NYC Strikes Tutoring Mandate After NCLB Waiver Approval

As a result of the No Child Left Behind waiver received by New York State earlier this year, public schools that fail to meet performance targets set by the law will no longer have to provide tutoring services to their students. Still, principals who choose to continue offering it may do so — at least until the end of this school year.

NCLB mandated that each district set aside a fifth of its Title I money to fund tutoring for any student who attended a school marked “in need of improvement” or worse. The money could also be used to help students relocate to a better-performing school elsewhere in the district. For the New York City Department of Education — the largest district in the state — the earmarked funds added up to roughly $100 million a year.

The decision to discontinue mandatory tutoring services might have come as result of heavy criticisms leveled against tutoring companies under contract to the schools. Parents and school staff called them inconsistent, and suggested that if the city had the power to regulate quality, they didn’t exercise it.

The conditions of the waiver allow principals more flexibility in deciding what to do with the funding. While they still have the freedom to spend it on tutoring, they can choose to spend it in a way that’s better-targeted to students’ needs.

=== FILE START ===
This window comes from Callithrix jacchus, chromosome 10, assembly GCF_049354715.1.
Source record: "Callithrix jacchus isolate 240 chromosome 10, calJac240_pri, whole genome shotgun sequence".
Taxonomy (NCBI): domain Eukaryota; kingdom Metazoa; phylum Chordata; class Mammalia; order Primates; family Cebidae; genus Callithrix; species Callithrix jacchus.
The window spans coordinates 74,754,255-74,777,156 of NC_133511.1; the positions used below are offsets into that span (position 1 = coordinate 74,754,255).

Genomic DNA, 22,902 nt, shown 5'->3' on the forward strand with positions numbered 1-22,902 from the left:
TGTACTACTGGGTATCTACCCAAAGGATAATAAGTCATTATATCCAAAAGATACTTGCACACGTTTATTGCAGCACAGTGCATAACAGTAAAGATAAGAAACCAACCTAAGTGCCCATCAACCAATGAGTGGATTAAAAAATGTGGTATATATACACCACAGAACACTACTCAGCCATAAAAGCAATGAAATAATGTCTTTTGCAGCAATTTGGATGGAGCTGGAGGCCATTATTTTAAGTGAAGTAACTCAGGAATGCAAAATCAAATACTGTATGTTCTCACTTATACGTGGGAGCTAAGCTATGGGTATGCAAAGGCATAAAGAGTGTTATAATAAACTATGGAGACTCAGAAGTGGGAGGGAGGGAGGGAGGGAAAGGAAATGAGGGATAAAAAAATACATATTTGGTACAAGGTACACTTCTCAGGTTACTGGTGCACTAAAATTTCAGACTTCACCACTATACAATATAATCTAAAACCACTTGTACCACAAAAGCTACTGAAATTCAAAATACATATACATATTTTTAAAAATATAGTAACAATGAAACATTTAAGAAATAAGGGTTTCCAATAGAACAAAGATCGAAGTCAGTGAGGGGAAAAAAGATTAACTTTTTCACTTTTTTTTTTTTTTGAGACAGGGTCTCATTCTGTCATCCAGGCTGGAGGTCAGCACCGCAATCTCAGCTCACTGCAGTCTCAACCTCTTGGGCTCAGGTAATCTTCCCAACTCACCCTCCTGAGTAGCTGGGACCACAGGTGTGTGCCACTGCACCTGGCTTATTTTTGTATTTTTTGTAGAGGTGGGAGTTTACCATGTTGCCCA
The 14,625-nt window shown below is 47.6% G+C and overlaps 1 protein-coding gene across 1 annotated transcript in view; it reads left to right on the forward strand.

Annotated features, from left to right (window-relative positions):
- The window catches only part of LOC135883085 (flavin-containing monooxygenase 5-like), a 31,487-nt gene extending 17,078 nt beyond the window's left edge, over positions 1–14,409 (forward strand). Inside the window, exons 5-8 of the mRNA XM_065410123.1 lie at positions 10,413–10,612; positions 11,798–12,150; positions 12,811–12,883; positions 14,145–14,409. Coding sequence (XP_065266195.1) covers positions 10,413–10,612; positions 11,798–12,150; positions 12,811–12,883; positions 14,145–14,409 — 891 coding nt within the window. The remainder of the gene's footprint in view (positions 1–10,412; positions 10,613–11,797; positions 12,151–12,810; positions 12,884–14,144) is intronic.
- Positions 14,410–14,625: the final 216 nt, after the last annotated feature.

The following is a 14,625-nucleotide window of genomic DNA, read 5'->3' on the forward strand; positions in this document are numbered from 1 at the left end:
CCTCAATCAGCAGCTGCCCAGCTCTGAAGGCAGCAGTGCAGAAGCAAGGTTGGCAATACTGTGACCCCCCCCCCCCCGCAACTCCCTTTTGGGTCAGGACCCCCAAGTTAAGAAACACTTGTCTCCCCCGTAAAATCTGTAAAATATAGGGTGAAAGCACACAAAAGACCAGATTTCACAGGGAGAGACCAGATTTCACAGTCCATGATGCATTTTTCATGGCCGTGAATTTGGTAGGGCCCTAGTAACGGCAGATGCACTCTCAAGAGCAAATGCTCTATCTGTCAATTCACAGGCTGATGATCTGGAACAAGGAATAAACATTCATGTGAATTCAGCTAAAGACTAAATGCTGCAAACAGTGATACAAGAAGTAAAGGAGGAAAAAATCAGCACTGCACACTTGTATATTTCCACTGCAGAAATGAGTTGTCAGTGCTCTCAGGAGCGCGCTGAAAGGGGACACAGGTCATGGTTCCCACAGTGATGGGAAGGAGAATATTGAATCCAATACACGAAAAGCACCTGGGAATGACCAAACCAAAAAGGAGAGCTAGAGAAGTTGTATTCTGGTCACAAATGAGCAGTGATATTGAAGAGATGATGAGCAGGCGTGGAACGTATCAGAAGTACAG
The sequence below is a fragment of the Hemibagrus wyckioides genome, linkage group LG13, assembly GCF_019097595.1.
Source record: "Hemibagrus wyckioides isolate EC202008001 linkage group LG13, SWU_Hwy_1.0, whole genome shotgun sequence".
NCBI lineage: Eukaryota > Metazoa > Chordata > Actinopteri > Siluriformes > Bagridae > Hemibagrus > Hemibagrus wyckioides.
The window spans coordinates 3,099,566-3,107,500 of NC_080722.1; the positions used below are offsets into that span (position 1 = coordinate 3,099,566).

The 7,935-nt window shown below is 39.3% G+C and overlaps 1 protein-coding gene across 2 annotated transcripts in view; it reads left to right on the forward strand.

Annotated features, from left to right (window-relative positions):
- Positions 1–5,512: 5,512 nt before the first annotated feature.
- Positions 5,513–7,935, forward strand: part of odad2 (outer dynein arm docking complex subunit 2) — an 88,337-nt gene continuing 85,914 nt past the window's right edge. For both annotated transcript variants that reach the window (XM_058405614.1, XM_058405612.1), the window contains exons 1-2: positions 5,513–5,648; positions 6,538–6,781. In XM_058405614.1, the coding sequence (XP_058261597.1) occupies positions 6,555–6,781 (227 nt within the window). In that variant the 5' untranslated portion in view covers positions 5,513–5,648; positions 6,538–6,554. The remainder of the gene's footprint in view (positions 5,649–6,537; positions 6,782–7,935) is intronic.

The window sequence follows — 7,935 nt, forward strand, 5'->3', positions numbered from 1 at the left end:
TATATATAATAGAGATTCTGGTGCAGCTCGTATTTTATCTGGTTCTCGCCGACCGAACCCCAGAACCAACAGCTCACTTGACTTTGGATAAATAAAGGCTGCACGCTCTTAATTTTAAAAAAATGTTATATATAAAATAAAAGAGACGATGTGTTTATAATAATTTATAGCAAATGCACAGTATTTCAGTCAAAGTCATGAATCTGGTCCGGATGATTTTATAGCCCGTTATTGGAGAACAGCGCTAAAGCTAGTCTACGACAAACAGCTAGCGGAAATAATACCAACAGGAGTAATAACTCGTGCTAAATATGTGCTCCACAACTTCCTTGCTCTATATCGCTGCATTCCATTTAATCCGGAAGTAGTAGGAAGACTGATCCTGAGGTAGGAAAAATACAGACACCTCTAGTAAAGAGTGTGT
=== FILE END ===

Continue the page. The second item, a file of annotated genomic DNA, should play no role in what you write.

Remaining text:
Districts with low-performing schools will be able to use between 5 percent and 15 percent of their federal money on various state-approved activities, including professional development for teachers. Neither the exact amount of money nor the list of which schools fall into the low-performing categories has been determined.

One of the other remnants of No Child Left Behind that’s being eliminated is the “School in Need of Improvement” label that some have called “a mark of shame.” Instead, under-performing schools will get a different label. Those ranked in the bottom 5% will be called “priority,” and the subsequent 10% will fall into the “focus” groups. The final list of “priority” and “focus” schools, based on the data from last academic year, will be available shortly.

With about 1,600 public schools, not including privately managed charter schools, more than 200 New York City schools will be labeled priority or focus. These schools will have to draft reform plans, but the city says their principals will be able to choose how to spend their federal dollars for student support services, including using the tutors they were mandated to use previously.

Karim Camara, an Assemblyman from Brooklyn, said that allowing principals full discretion over the funds is a mistake, especially since parents didn’t have any input into the decision to cut off tutoring entirely. He is now sponsoring legislation that will mandate that a certain percentage, though smaller than 20%, will continue to support tutoring. He explained that cutting off tutoring completely might damage kids from lower-income families who will be unable to pay for outside instruction themselves.